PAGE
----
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Sequence and genome searching

Using cases

  • Searching sequences against raws reads.
    • For checking existence:
      • Building database with raws reads and searching with query sequences, optionally using k-mer sketches for long query sequences.
    • For abundance estimation:
      • For long sequences (similar to taxonomic profiling):
        • Building database with query sequences, searching with raws reads, and profiling.
      • For short (shorter than reads length) sequences:
        • Not capable.
  • Searching sequences against assemblies/genomes.
    • For checking existence:
      • For short sequences (short reads, e.g., detecting host contamination):
        • Building database with assemblies/genomes and searching with raws reads.
      • For long sequences:
        • Building database with assemblies/genomes using k-mer sketches.
    • For genome similarity estimation:
      • Building database with assemblies/genomes using k-mer sketches.
    • For taxonomic profiling:
      • For short reads:
        • Building database with assemblies/genomes, searching with raws reads, and profiling.
      • For long reads:
        • Split long reads into short reads before searching.

KMCP can be used for fast sequence search against large scales of genomic datasets as BIGSI and COBS do.

KMCP reimplemented and modified the Compact Bit-Sliced Signature index (COBS) algorithm, bringing a small database size and much faster searching speed (check the benchmark).

Step 1. Building databases

The database building process is similar to that of metagenomic profiling, with one difference:

  1. Reference genomes are not splitted into chunks.

Taken GTDB for example:

# mask low-complexity region (optional)
mkdir -p gtdb.masked
find gtdb/ -name "*.fna.gz" \
    | rush 'dustmasker -in <(zcat {}) -outfmt fasta \
        | sed -e "/^>/!s/[a-z]/n/g" \
        | gzip -c > gtdb.masked/{%}'

# compute k-mers
#   sequences containing "plasmid" in name are ignored,
#   k = 21
kmcp compute -I gtdb.masked/ -k 21 -B plasmid -O gtdb-r202-k21

# build database
#   number of index files: 32, for server with >= 32 CPU cores
#   bloom filter parameter:
#     number of hash function: 1
#     false positive rate: 0.3
kmcp index -j 32 -I gtdb-r202-k21 -O gtdb-r202-k21-n 1 -f 0.3

# cp name mapping file to database directory
cp name.map gtdb-r202-k21.kmcp/

The size of database is 56GB.

Step 2. Searching

By default, kmcp search loads the whole database into main memory (RAM) for fast searching. Optionally, the flag --low-mem can be set to avoid loading the whole database, while it's much slower, >10X slower on SSD and should be much slower on HDD disks. Please switch on this flag when searching on computer clusters, where the default mmap mode would be very slow for network-attached storage (NAS)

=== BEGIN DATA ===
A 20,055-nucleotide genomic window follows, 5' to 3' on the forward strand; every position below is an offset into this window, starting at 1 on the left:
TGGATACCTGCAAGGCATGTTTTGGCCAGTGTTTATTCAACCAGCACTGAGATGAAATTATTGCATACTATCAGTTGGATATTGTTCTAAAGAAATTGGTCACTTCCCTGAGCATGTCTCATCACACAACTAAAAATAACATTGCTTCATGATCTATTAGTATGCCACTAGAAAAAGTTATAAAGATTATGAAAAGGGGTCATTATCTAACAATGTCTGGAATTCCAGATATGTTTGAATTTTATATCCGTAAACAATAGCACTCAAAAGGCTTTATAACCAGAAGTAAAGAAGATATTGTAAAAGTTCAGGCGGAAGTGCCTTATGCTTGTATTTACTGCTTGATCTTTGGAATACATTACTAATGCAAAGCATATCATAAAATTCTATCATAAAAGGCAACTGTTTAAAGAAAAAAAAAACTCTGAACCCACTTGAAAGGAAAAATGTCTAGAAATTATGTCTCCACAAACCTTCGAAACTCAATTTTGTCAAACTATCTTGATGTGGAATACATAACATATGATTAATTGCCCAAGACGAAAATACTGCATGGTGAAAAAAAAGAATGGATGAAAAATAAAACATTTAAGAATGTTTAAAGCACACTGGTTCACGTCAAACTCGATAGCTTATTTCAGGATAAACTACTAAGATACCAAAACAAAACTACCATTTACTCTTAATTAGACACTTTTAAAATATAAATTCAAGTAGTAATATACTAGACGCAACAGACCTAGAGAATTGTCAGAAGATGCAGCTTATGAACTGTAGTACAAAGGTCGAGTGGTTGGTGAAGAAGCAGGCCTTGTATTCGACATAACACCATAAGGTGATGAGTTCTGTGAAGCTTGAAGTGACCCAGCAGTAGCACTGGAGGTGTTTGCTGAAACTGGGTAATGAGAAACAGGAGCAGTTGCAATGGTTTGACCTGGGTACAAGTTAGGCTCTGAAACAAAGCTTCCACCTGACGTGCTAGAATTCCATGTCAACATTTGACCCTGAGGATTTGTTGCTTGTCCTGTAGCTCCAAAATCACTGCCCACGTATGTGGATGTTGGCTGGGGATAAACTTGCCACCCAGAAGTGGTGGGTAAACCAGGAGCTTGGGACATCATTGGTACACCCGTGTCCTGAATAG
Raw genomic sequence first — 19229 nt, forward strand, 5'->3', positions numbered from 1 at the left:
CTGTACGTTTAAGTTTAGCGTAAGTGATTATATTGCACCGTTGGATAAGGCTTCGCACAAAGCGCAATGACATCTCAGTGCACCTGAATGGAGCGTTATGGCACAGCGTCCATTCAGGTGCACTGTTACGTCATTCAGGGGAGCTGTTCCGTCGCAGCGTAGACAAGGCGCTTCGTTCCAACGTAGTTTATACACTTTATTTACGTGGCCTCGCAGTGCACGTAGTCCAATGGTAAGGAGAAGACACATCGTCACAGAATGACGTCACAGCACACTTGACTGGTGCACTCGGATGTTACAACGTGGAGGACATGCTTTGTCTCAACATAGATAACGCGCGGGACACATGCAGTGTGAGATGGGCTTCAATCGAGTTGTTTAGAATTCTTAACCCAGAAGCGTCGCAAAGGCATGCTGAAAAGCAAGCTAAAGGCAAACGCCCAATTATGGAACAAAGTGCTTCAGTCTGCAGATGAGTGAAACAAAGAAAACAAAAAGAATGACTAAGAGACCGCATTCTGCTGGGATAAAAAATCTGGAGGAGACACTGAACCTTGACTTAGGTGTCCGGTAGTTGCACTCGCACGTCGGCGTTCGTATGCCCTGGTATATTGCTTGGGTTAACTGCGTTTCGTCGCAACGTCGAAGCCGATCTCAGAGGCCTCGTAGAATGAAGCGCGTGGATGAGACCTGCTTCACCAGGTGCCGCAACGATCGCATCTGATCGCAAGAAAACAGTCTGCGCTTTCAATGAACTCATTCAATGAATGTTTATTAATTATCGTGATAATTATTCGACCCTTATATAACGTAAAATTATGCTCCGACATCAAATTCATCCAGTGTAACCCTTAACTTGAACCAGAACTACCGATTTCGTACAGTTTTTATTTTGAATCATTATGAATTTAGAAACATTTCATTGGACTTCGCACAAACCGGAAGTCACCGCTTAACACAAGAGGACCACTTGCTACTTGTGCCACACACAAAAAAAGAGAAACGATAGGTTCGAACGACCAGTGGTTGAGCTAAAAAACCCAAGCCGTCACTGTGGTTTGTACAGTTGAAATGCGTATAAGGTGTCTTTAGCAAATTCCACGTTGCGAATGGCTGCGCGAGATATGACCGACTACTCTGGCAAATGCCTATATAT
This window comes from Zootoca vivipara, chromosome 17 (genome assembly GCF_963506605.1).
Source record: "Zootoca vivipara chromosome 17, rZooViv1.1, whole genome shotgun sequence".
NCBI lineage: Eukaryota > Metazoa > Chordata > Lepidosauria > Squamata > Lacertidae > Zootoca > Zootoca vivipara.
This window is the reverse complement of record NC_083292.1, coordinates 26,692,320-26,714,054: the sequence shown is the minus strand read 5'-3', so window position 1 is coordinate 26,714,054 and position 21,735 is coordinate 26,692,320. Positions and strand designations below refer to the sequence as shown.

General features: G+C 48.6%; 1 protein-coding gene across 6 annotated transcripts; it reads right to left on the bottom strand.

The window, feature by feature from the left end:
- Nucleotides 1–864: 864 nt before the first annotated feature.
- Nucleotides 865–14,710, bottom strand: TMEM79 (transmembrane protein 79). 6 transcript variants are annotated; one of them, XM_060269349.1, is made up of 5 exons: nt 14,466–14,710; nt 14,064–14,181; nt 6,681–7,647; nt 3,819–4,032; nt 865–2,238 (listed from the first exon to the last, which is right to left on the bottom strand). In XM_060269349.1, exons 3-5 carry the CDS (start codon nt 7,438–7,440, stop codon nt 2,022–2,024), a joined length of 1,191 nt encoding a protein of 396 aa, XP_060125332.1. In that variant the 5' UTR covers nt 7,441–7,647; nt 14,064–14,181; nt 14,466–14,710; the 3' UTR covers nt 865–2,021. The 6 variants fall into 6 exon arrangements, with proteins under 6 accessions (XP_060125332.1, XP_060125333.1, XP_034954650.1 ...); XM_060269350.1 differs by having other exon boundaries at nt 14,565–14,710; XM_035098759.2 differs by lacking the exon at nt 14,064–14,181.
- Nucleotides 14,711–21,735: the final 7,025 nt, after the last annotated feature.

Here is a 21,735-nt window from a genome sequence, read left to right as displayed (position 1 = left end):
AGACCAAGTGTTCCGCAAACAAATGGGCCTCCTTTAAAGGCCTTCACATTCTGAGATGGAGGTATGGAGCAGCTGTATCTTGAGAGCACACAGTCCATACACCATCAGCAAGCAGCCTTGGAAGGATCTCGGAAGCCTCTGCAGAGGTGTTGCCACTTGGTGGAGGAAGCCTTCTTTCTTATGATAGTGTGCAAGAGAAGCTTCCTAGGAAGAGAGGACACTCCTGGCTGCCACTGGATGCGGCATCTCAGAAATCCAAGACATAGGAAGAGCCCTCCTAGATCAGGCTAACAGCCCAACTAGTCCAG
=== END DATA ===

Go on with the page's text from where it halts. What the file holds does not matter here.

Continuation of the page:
kmcp search supports FASTA/Q format from STDIN or files (usage).

kmcp search -d gtdb.kmcp/ test.fq.gz -o result.tsv.gz

22:21:26.017 [INFO] kmcp v0.8.0
22:21:26.017 [INFO]   https://github.com/shenwei356/kmcp
22:21:26.017 [INFO] 
22:21:26.017 [INFO] checking input files ...
22:21:26.017 [INFO]   1 input file(s) given
22:21:26.018 [INFO] loading database with mmap enabled ...
22:21:26.018 [INFO]   number of extra workers for every index file: 4
22:21:26.328 [INFO] database loaded: gtdb.kmcp/
22:21:26.328 [INFO] 
22:21:26.328 [INFO] -------------------- [main parameters] --------------------
22:21:26.328 [INFO]   minimum    query length: 30
22:21:26.328 [INFO]   minimum  matched k-mers: 10
22:21:26.328 [INFO]   minimum  query coverage: 0.550000
22:21:26.328 [INFO]   minimum target coverage: 0.000000
22:21:26.328 [INFO]   minimum target coverage: 0.000000
22:21:26.328 [INFO] -------------------- [main parameters] --------------------
22:21:26.328 [INFO] 
22:21:26.328 [INFO] searching ...
22:21:26.328 [INFO] reading sequence file: test.fq.gz

22:21:26.376 [INFO] 
22:21:26.376 [INFO] processed queries: 10, speed: 0.012 million queries per minute
22:21:26.376 [INFO] 90.0000% (9/10) queries matched
22:21:26.376 [INFO] done searching
22:21:26.423 [INFO] 
22:21:26.423 [INFO] elapsed time: 405.849288ms
22:21:26.423 [INFO]

The result is tab-delimited.

#query qLen qKmers FPR hits target chunkIdx chunks tLen kSize mKmers qCov tCov jacc queryIdx
S0R0/1 150 130 3.1777e-06 2 GCF_002872255.1 5 10 2583551 21 87 0.6692 0.0003 0.0003 0
S0R0/1 150 130 1.1936e-03 2 GCF_001434585.1 6 10 2221511 21 74 0.5692 0.0003 0.0003 0
S0R0/2 150 130 6.2145e-07 4 GCF_002872255.1 5 10 2583551 21 90 0.6923 0.0004 0.0004 1
S0R0/2 150 130 3.1777e-06 4 GCF_001434585.1 6 10 2221511 21 87 0.6692 0.0004 0.0004 1
S0R0/2 150 130 2.4002e-05 4 GCF_001438655.1 5 10 2038820 21 83 0.6385 0.0004 0.0004 1

Reference IDs (column target) can be optionally mapped to their names during searching:

kmcp search -d gtdb-r202-k21.kmcp/ -N name.map test.fq.gz -o result.tsv.gz

Or after searching using csvtk: